Intellectual Disabilities and Autism funding in the current budget supports several important initiatives directed to Pennsylvanians with intellectual disabilities and autism spectrum disorder. State funds totaling $15.003 million (with $15.309 million in federal matching funds) would provide services to an additional 865 individuals currently on the emergency waiting list that now counts 5,306 individuals. Of this total, $10.959 million would be used to place 765 people in the community living waiver while $4.044 million would be used to place 100 people on the consolidated waiver.

Mental Health Service funding will have an additional $26.3 million which includes funds to provide home and community-based services for 45 individuals currently residing in state hospitals.

Children and Youth funding in the budget reflects an increased use of federal block grants funds to significantly reduce state spending on child-care services and child-care assistance. Federal block grants will also be used to fund new initiatives for the coming fiscal year.

The waiting list for child-care services currently stands at 4,700. The proposed budget includes an additional $15 million in federal funds to remove 970 infants from the waiting list. The proposal would also utilize $9.986 million in federal funds to increase the reimbursement rates to STARS 2, 3, and 4 providers.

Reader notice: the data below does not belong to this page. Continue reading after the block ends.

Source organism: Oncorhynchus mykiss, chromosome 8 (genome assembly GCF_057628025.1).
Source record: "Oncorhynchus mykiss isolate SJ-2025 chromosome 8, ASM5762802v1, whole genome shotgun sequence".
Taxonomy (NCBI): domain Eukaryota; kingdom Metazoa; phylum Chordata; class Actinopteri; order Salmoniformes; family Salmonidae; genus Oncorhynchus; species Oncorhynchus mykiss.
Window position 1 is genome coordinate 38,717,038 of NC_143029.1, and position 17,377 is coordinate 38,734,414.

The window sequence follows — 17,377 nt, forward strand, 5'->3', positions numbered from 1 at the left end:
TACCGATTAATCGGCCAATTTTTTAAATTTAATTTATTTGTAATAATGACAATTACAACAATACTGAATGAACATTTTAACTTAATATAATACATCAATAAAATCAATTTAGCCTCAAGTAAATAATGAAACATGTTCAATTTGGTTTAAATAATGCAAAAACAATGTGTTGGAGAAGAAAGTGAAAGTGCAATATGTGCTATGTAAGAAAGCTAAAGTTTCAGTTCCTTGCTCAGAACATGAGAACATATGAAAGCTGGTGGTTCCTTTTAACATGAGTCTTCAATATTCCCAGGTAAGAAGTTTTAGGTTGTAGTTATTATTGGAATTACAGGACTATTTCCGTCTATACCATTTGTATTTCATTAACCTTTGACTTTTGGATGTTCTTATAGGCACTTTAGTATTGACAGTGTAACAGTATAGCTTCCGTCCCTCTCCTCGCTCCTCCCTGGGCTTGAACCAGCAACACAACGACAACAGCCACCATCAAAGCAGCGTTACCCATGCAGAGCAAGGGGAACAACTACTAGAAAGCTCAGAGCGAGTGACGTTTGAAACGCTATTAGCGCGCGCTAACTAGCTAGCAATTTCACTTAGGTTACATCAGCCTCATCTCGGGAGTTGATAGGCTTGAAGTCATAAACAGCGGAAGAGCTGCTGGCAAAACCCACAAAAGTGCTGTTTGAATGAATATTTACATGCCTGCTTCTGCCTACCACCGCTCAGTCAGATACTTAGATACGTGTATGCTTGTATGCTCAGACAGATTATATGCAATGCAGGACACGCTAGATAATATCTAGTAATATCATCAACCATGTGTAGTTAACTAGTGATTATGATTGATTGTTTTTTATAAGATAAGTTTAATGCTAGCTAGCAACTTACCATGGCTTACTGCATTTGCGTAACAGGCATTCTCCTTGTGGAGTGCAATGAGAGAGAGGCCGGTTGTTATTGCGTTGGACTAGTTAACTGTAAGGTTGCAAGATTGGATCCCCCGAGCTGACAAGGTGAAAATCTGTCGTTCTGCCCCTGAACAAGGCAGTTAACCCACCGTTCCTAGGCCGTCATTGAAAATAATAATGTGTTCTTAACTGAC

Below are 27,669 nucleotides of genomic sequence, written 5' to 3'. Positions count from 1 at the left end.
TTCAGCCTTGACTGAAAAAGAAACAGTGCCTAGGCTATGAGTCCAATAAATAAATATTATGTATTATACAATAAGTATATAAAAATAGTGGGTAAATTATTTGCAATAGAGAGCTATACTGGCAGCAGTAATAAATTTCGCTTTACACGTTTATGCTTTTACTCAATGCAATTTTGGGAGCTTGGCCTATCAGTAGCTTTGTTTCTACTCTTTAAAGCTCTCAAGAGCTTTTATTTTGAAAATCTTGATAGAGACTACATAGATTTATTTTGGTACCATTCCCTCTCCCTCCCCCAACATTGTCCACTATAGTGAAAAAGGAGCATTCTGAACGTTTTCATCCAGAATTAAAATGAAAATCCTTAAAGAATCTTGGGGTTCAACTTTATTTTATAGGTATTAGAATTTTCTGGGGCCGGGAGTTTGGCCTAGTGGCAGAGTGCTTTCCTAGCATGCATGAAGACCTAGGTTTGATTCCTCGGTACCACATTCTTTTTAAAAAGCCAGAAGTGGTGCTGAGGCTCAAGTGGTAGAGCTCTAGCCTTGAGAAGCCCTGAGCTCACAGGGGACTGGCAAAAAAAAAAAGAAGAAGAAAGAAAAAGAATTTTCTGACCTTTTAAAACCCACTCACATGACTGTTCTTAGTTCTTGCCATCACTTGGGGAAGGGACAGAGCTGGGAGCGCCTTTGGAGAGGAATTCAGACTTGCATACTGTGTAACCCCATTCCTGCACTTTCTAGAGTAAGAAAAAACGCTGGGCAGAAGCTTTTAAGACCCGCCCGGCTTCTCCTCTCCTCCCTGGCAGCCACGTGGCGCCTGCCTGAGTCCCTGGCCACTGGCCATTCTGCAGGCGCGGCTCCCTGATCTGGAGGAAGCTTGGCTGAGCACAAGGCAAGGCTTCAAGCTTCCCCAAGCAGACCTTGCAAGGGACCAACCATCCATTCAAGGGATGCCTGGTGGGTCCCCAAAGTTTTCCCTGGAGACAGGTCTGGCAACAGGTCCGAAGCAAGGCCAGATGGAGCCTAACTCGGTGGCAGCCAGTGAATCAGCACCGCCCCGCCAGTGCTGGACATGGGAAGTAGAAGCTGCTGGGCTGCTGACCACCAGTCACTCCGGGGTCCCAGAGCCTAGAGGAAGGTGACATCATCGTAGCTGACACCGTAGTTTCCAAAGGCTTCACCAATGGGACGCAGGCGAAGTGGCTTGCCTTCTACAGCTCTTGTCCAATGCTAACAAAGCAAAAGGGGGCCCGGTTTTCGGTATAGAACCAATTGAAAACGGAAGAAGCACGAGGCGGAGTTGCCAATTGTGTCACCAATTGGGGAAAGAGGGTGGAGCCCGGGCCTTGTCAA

An additional $5 million in state funding would be spent on community-based family centers, providing access to evidence-based home visiting services to 800 more Pennsylvania families, bringing total spending to $18.558 million.

Labor and Industry

A minimum wage increase was contained in Gov. Wolf’s February budget address. The Governor’s proposal would have raised the minimum wage to $12/hour effective July 1, 2019, followed by 50 cent increases annually until 2025, when the minimum wage would reach $15/hour. House and Senate Republicans rejected the governor’s proposal to increase the minimum wage, and the final budget plan does not assume or include any change to the minimum wage.

The Office of Vocational Rehabilitation will receive a $2.3 million increase; however, the increase will likely not offset declining federal funds, creating pressure on OVR’s ability to provide services to Pennsylvanians with disabilities seeking employment during the coming fiscal year. Along with a number of cost containment strategies, OVR plans to close the “order of selection,” which creates a waiting list for services.

The Centers for Independent Living would receive a 2.0 percent increase.

Health and Human Service Code Bill

Senate Bill 695 prevents the Department from entering a contract with a broker until an analysis of non-emergency medical transportation and other human services transportation programs has been completed (See pages 3 and 4); provides for an analysis of a uniform statewide preferred drug list; and extends the Nursing Facility assessment and the Intermediate Care Facilities for Persons with an Intellectual Disability.

Questions, contact RCPA Director of Government Affairs Jack Phillips.